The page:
Its stalwarts range from household names on whose products much of the world’s population regularly travels to manufacturers of highly specialised equipment from passenger seats to cockpit controls. FlightGlobal’s ranking of the biggest 100 businesses in aerospace is a club that rarely admits new members or dramatically changes its hierarchy.

Aside from the occasional merger or takeover that sees established brands disappear, or – bolstered with another company’s revenues – race up the rankings, the industry’s elite appears chary of outsiders. Scarcely do more than half a dozen debutants make it into the Top 100. Existing members rarely move by more than a few places in the rankings from year to year.

The club is modestly profitable – avoiding, with just four exceptions in this year’s analysis, what might be seen as vulgarly high operating margins of more than 20%. But it is getting more efficient. Although for two years running, overall revenues have barely nudged upwards, there have been double-digit increases in operating returns, suggesting a new fondness for leaning-out rather than fattening-up.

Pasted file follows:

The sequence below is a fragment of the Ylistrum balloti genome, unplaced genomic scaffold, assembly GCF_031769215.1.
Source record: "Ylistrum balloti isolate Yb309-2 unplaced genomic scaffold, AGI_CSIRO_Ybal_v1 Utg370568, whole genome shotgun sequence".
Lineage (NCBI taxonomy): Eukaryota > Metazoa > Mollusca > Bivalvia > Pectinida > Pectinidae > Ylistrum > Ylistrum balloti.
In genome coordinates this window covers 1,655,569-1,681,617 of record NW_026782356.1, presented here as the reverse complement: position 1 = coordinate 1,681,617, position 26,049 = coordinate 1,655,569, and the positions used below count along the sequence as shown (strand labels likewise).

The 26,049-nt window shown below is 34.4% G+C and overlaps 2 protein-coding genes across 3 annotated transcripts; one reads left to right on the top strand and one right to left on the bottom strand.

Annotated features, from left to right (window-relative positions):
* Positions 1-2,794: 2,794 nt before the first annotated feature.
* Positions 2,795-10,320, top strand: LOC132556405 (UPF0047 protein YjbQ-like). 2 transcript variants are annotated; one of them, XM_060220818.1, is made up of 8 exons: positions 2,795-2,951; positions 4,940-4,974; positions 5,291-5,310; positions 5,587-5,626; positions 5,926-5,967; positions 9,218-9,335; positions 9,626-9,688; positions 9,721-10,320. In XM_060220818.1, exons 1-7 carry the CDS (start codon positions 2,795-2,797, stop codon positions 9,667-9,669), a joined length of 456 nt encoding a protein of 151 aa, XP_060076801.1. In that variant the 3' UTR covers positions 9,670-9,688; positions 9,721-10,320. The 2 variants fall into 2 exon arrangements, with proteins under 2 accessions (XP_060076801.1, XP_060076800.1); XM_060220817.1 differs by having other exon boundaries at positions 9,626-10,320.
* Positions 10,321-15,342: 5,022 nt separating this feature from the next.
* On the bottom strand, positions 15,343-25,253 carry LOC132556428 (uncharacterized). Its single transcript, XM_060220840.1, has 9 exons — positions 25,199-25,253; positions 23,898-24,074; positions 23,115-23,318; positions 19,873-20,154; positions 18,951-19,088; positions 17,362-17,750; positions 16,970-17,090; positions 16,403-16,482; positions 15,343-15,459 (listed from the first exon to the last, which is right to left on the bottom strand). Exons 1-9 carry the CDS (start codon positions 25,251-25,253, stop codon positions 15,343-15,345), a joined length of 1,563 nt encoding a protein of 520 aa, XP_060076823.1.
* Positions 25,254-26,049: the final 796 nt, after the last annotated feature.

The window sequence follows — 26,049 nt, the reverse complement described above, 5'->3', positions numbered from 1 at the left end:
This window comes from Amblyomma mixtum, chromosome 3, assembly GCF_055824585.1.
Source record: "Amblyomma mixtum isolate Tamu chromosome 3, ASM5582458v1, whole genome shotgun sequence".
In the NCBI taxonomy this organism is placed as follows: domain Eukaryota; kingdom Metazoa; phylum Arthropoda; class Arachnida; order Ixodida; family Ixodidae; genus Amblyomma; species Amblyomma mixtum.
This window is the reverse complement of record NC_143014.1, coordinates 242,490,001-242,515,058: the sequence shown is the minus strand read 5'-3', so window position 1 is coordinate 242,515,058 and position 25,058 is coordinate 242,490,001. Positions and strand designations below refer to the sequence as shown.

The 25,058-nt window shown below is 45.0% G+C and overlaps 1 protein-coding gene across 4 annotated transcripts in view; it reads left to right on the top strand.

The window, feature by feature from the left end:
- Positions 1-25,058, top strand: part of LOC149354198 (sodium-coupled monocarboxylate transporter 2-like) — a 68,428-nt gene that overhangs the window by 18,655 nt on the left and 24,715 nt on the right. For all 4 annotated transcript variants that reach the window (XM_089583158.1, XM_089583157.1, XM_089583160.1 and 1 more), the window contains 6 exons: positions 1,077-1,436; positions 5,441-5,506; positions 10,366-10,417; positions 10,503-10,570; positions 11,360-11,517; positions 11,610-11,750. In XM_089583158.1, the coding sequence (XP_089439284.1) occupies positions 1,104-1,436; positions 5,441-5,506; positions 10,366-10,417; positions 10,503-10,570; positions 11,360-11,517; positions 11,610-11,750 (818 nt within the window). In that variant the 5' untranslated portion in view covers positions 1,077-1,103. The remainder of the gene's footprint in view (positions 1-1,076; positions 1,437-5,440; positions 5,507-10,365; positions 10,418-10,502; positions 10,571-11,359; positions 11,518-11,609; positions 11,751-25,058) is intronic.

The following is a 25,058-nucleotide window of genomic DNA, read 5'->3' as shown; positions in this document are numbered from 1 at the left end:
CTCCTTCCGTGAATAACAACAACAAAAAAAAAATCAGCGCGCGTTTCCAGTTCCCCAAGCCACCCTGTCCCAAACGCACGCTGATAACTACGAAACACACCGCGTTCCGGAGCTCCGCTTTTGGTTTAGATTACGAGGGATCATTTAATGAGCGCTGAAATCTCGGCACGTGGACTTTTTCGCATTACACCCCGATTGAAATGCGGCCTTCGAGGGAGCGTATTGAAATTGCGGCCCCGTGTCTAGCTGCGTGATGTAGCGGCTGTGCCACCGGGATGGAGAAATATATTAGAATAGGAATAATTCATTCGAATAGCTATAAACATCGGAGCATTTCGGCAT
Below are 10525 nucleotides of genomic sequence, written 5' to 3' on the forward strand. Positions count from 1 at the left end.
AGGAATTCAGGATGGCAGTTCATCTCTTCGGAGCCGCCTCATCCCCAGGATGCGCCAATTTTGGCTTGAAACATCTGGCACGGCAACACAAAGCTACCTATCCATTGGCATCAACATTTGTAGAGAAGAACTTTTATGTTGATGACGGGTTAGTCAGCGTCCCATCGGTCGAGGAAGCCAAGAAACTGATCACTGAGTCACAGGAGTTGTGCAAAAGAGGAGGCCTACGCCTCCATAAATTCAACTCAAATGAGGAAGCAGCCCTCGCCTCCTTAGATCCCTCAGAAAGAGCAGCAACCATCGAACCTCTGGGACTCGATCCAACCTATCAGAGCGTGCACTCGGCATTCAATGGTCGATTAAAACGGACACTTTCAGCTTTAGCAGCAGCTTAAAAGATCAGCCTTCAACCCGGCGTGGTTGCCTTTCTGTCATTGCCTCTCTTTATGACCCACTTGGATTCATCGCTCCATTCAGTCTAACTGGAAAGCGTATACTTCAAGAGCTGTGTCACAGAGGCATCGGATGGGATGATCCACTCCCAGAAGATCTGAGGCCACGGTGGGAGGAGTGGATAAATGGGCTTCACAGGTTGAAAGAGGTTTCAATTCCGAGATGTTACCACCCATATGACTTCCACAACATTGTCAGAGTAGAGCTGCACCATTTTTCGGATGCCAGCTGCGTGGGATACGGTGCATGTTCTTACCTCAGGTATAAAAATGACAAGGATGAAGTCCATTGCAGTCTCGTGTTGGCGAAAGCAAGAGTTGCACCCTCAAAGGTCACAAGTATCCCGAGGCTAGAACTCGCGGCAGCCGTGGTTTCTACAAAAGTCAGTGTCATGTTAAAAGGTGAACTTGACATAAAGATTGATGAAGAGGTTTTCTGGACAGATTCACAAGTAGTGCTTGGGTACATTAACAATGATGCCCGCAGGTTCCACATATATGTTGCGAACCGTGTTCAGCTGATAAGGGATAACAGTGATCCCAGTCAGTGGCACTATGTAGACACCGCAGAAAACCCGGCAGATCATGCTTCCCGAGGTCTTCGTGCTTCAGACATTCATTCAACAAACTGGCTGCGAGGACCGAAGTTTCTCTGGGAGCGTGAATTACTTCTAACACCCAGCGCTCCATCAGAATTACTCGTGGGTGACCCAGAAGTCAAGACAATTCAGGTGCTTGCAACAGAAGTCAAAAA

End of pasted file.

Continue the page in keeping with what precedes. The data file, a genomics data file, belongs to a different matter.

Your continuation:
That pressure to deliver greater value and trim costs has come from the top – Airbus and Boeing – and permeated all strata of the industry. Our analysis suggests tier one and larger tier two companies – who make up our Top 100 – have managed to push those demands for lower prices further down the supply chain.

As with the establishment anywhere, power in the Top 100 is skewed to the very top. The largest 20 businesses make more than 82% of the profits, on less than 76% of the sales.

The Top 100 is also largely a gentleman’s club. Just as women are slowly emerging on the flightdeck and in airline boardrooms, so too are they in aerospace, with at least two female chief executives among the companies in our survey, and several more in C-suite roles. However, profiles of senior management teams on most corporate websites and glossy annual reports do little to dispel the stereotype of an industry run by middle-aged, white men, who have risen up the male-dominated professions of engineering and accountancy.

Do not expect to see many technology disruptors or entrepreneurial start-ups on a rapid growth trajectory in the Top 100 any time soon. Aerospace is an industry based on long lead times and high entry barriers. The Top 100 is an agreeable club to be in, but it is never easy to gain admittance.

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